• Electroreceptive senses: These fish have eyes, but this isn’t their primary method of hunting. Instead, they use sensory organs on their rostrums to detect the electric fields emitted by nearby fish.
  • Gentle attitude: When they’re not hunting, these fish are incredibly peaceful creatures. A sawfish will never attack a human unless directly threatened.
  • Titanic size: Sawfish are some of the largest marine animals. They may grow up to 25 feet long and can weigh as much as 1,300 pounds.

Sawfish Classification and Scientific Name

The scientific name for a single sawfish is pristis. This name is derived from the Greek word pristes, which just means “saw”. These fish get their name from their distinctive snout, which is covered in sharp ridges. In some areas, they are also known as carpenter sharks – a name that references the false myth that sawfish can actually saw objects in half. There are five different kinds of sawfish, all of which can be grouped into the family Pristidae.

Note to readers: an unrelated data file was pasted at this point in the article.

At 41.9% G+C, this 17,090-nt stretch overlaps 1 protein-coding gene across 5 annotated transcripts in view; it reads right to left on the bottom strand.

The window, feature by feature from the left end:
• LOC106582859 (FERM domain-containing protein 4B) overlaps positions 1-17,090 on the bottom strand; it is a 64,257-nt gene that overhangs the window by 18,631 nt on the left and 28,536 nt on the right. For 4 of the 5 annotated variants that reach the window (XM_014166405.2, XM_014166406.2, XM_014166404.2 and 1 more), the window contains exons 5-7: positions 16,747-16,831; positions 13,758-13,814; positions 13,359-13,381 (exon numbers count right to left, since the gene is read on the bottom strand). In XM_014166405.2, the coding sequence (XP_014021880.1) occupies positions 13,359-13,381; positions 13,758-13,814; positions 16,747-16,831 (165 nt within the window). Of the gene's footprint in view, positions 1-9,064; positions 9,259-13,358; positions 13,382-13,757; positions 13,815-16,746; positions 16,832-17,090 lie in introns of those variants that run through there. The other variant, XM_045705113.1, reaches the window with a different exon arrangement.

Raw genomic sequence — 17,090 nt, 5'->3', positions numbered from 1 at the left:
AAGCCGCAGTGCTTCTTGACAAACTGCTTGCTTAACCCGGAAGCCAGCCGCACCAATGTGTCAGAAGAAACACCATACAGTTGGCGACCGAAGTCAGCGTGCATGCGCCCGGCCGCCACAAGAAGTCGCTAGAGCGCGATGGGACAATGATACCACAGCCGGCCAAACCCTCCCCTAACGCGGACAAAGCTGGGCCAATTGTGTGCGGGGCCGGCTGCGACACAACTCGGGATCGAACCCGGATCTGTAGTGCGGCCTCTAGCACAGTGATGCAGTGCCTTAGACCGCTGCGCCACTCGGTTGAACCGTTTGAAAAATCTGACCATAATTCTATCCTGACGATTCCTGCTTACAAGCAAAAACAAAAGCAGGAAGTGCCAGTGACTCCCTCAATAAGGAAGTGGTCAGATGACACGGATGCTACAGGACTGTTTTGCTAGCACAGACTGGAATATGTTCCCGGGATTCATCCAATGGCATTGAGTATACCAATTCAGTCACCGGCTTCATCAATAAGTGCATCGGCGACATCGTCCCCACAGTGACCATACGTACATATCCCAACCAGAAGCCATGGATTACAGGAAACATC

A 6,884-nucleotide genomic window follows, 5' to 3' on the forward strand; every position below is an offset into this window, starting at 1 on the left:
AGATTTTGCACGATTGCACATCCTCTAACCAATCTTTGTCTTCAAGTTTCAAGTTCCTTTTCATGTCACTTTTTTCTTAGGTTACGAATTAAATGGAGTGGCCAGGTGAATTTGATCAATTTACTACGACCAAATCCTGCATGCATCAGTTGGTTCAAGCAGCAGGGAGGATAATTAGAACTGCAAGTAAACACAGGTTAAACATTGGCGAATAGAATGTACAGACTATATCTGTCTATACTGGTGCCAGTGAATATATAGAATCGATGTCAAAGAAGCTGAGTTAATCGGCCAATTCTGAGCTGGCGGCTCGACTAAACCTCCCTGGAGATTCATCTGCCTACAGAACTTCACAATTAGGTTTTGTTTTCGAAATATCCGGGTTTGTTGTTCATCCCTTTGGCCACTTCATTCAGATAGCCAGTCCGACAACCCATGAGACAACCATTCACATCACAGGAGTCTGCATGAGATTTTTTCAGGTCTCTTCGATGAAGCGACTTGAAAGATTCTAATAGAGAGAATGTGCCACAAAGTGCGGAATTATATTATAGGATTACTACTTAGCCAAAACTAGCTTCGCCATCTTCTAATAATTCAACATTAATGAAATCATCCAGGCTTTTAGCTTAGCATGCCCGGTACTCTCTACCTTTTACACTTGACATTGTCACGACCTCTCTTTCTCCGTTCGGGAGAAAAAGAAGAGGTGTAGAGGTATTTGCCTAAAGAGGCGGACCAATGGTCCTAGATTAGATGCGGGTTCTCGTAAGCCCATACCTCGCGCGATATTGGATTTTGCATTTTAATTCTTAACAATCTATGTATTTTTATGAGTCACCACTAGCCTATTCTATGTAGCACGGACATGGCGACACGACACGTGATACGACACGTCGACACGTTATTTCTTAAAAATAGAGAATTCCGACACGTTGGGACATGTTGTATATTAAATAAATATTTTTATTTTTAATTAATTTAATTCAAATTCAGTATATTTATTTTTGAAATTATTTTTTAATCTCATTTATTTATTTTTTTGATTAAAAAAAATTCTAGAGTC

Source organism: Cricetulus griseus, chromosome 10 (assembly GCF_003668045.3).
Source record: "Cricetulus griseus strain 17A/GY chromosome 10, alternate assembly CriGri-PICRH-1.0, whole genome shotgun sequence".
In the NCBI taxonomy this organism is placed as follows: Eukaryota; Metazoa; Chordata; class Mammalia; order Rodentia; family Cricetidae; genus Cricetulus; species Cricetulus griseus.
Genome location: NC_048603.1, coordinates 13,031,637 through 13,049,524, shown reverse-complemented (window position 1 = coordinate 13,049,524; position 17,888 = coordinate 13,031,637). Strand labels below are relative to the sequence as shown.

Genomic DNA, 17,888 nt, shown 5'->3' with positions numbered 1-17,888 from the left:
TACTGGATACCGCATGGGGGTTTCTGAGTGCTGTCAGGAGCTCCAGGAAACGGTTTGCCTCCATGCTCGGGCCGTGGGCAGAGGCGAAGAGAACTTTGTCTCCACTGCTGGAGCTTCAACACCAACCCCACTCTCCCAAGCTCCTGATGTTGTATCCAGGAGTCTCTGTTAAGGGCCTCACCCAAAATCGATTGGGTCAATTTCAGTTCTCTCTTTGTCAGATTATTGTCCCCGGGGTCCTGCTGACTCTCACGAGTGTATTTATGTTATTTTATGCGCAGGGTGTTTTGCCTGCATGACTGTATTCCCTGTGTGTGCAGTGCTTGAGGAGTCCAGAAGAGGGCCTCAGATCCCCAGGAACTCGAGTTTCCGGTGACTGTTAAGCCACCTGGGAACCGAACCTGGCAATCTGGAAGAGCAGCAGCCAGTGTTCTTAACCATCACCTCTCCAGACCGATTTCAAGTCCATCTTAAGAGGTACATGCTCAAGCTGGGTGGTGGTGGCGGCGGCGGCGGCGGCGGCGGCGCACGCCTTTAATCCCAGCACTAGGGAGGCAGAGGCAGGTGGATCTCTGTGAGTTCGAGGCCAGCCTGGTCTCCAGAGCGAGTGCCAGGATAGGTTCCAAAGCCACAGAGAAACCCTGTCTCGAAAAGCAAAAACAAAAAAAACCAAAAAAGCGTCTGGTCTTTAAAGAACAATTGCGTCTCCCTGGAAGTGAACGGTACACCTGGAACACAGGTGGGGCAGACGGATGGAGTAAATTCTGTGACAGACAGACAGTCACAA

These fish belong to the order Rhinopristoformes, along with guitarfish and banjo rays. Sawfish should not be confused with sawsharks, which actually belong to the family Pristiophoridae.

Sawfish Species

There are currently five recognized species, all of which are either endangered or critically endangered.

  • Largetooth sawfish: Also known as the common sawfish, Pristis pristis can be found in nearly every coastal region and is also known to inhabit rivers and lakes.
  • Dwarf sawfish: Pristis clavata is native to Australia and is occasionally called the Queensland sawfish. These fish only grow to be roughly 10 feet in length.